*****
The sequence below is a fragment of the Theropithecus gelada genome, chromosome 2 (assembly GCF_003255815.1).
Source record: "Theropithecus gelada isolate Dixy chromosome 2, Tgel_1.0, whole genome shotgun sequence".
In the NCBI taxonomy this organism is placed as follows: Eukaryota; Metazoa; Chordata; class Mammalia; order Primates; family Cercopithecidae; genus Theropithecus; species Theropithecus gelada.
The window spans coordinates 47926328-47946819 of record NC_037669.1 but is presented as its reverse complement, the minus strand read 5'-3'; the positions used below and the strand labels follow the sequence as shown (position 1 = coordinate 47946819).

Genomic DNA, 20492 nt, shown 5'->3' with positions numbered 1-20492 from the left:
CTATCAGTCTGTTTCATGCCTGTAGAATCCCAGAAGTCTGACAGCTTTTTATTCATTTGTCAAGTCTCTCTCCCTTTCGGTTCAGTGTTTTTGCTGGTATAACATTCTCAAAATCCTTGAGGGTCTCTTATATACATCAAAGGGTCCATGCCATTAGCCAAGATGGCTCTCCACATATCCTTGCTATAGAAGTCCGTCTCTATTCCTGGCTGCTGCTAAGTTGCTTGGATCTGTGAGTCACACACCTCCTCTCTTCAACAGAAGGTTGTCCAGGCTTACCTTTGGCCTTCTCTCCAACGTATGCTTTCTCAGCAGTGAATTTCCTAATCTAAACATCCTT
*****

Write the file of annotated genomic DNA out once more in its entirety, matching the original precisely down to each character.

The sequence below is a fragment of the Theropithecus gelada genome, chromosome 2 (assembly GCF_003255815.1).
Source record: "Theropithecus gelada isolate Dixy chromosome 2, Tgel_1.0, whole genome shotgun sequence".
In the NCBI taxonomy this organism is placed as follows: Eukaryota; Metazoa; Chordata; class Mammalia; order Primates; family Cercopithecidae; genus Theropithecus; species Theropithecus gelada.
The window spans coordinates 47926328-47946819 of record NC_037669.1 but is presented as its reverse complement, the minus strand read 5'-3'; the positions used below and the strand labels follow the sequence as shown (position 1 = coordinate 47946819).

Genomic DNA, 20492 nt, shown 5'->3' with positions numbered 1-20492 from the left:
CTATCAGTCTGTTTCATGCCTGTAGAATCCCAGAAGTCTGACAGCTTTTTATTCATTTGTCAAGTCTCTCTCCCTTTCGGTTCAGTGTTTTTGCTGGTATAACATTCTCAAAATCCTTGAGGGTCTCTTATATACATCAAAGGGTCCATGCCATTAGCCAAGATGGCTCTCCACATATCCTTGCTATAGAAGTCCGTCTCTATTCCTGGCTGCTGCTAAGTTGCTTGGATCTGTGAGTCACACACCTCCTCTCTTCAACAGAAGGTTGTCCAGGCTTACCTTTGGCCTTCTCTCCAACGTATGCTTTCTCAGCAGTGAATTTCCTAATCTAAACATCCTT